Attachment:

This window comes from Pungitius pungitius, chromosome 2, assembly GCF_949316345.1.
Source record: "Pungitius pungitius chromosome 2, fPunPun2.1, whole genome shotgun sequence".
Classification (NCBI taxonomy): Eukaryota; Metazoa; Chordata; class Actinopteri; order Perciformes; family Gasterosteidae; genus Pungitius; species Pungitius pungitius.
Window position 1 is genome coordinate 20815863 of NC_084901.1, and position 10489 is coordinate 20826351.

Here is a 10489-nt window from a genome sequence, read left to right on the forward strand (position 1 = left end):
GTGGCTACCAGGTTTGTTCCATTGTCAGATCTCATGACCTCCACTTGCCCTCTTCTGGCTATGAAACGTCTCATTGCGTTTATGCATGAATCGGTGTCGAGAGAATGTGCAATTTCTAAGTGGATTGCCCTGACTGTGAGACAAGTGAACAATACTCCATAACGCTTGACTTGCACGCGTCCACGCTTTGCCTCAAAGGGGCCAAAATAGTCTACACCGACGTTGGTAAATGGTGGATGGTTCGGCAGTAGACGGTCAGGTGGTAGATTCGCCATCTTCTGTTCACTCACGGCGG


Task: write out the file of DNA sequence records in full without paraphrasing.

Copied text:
This window comes from Pungitius pungitius, chromosome 2, assembly GCF_949316345.1.
Source record: "Pungitius pungitius chromosome 2, fPunPun2.1, whole genome shotgun sequence".
Classification (NCBI taxonomy): Eukaryota; Metazoa; Chordata; class Actinopteri; order Perciformes; family Gasterosteidae; genus Pungitius; species Pungitius pungitius.
Window position 1 is genome coordinate 20815863 of NC_084901.1, and position 10489 is coordinate 20826351.

Here is a 10489-nt window from a genome sequence, read left to right on the forward strand (position 1 = left end):
GTGGCTACCAGGTTTGTTCCATTGTCAGATCTCATGACCTCCACTTGCCCTCTTCTGGCTATGAAACGTCTCATTGCGTTTATGCATGAATCGGTGTCGAGAGAATGTGCAATTTCTAAGTGGATTGCCCTGACTGTGAGACAAGTGAACAATACTCCATAACGCTTGACTTGCACGCGTCCACGCTTTGCCTCAAAGGGGCCAAAATAGTCTACACCGACGTTGGTAAATGGTGGATGGTTCGGCAGTAGACGGTCAGGTGGTAGATTCGCCATCTTCTGTTCACTCACGGCGG